Oil has been more than just a commodity, a fuel or a political weapon. It is a leading indicator in terms of global economic health and since end June 2014, oil and its derivatives like petroleum have started to decline in prices as more emphasis was placed on energy efficient and electric cars. What preceded the drop was when production increased, higher-end techniques to get more oil at a faster pace paid off. Now it seems that drillers and refineries are working their way to an imbalanced death as the demand has not caught up with the surplus of inventories, making big players like Saudi Arabia and lately, Kuwait, playing the price war to attract and retain the Asian clientele, with the U.S and Russia bearing the brunt of potentially bigger losses.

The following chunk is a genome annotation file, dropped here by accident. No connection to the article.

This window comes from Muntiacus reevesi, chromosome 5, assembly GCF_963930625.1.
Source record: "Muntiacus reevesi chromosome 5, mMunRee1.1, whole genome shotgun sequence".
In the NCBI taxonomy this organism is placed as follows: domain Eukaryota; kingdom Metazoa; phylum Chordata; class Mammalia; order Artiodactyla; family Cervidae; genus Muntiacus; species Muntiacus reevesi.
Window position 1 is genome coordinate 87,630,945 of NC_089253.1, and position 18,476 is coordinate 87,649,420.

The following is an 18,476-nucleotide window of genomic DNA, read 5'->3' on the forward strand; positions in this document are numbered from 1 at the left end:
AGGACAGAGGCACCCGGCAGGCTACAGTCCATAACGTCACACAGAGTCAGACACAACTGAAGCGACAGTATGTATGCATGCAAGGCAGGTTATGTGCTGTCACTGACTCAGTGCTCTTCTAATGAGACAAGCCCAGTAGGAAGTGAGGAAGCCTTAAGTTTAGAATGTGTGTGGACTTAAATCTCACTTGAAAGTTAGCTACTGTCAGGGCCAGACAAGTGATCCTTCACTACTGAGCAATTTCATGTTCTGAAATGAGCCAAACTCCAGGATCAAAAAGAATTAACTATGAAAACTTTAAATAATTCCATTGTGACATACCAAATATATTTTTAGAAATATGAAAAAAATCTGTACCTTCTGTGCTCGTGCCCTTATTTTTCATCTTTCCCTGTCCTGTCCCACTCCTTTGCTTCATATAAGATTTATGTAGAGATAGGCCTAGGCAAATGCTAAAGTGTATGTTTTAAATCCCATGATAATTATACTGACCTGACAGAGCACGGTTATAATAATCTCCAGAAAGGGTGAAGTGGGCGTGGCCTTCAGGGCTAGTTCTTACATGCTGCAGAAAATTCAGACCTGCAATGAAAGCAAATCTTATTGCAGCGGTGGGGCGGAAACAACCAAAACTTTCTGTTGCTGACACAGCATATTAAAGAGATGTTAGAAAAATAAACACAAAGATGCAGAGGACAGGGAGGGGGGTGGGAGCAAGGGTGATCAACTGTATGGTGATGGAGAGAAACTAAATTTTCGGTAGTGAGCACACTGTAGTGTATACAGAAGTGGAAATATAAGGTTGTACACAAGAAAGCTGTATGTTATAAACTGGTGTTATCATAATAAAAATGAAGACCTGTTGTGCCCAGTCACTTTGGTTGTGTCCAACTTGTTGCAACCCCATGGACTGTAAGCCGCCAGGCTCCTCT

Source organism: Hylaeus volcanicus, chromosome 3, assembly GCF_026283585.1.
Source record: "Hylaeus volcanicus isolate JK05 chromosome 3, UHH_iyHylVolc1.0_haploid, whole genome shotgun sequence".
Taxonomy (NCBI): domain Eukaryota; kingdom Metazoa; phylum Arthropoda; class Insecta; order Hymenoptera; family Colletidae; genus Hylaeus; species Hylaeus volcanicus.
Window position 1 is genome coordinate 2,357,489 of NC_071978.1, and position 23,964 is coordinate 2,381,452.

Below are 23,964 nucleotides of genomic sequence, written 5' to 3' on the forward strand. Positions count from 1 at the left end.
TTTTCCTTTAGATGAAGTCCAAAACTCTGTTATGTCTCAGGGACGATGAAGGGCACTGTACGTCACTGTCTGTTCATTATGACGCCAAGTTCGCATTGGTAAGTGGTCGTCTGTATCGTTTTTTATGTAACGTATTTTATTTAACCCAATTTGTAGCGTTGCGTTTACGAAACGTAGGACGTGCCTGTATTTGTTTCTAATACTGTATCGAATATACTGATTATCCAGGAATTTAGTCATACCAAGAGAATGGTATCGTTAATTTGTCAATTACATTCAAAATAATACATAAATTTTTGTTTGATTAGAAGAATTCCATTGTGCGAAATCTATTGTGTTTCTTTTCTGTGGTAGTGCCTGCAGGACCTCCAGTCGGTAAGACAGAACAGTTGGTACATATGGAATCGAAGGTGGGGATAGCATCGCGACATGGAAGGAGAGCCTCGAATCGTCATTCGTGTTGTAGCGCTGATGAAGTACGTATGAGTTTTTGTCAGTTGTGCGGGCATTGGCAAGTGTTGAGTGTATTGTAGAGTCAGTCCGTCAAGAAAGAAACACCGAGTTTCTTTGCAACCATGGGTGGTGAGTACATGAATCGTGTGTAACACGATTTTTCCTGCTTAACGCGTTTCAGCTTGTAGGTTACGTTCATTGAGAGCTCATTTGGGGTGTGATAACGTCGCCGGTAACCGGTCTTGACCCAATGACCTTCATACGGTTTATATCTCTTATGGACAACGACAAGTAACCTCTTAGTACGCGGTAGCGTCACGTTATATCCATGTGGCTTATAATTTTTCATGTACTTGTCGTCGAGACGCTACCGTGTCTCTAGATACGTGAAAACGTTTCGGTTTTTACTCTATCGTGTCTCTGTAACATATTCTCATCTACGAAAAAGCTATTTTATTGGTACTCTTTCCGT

Light Crude Oil futures touched the lowest since the final week of June 2012 at $79.75, and a sub $80 price is not incomprehensible as global growth is expected to contract. China is looking to inject 200 billion Yuan into national and regional lenders to boost stimulus to support economic growth. Even even the world’s second largest economy is demanding stimulus as manufacturing production falls below estimates, we should brace ourselves for what is to come